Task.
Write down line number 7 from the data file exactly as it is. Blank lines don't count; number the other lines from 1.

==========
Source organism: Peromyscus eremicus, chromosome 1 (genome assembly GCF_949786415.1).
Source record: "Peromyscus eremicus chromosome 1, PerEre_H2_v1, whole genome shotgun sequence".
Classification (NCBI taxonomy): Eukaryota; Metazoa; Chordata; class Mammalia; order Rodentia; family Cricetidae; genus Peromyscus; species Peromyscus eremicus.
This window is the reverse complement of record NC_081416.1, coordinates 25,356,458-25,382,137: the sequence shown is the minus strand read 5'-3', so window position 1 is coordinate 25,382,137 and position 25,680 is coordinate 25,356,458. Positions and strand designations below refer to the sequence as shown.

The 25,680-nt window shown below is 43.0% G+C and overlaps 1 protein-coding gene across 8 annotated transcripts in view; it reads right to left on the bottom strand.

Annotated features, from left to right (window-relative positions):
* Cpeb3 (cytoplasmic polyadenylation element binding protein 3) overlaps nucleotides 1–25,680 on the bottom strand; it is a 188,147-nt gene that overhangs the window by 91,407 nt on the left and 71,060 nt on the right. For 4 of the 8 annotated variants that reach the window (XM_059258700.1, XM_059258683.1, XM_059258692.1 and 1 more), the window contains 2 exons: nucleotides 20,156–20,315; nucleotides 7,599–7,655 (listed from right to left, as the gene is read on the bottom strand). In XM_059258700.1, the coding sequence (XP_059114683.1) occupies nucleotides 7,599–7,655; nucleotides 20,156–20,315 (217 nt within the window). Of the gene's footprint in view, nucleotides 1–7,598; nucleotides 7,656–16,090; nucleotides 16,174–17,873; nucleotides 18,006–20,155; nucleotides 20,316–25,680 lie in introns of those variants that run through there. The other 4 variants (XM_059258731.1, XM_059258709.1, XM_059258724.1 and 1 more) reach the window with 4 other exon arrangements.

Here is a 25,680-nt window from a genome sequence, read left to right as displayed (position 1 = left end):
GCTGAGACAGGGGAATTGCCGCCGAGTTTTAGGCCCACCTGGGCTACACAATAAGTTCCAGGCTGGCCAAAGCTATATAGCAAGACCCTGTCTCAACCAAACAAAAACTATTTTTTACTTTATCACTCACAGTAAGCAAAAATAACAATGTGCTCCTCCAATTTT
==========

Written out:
* Cpeb3 (cytoplasmic polyadenylation element binding protein 3) overlaps nucleotides 1–25,680 on the bottom strand; it is a 188,147-nt gene that overhangs the window by 91,407 nt on the left and 71,060 nt on the right. For 4 of the 8 annotated variants that reach the window (XM_059258700.1, XM_059258683.1, XM_059258692.1 and 1 more), the window contains 2 exons: nucleotides 20,156–20,315; nucleotides 7,599–7,655 (listed from right to left, as the gene is read on the bottom strand). In XM_059258700.1, the coding sequence (XP_059114683.1) occupies nucleotides 7,599–7,655; nucleotides 20,156–20,315 (217 nt within the window). Of the gene's footprint in view, nucleotides 1–7,598; nucleotides 7,656–16,090; nucleotides 16,174–17,873; nucleotides 18,006–20,155; nucleotides 20,316–25,680 lie in introns of those variants that run through there. The other 4 variants (XM_059258731.1, XM_059258709.1, XM_059258724.1 and 1 more) reach the window with 4 other exon arrangements.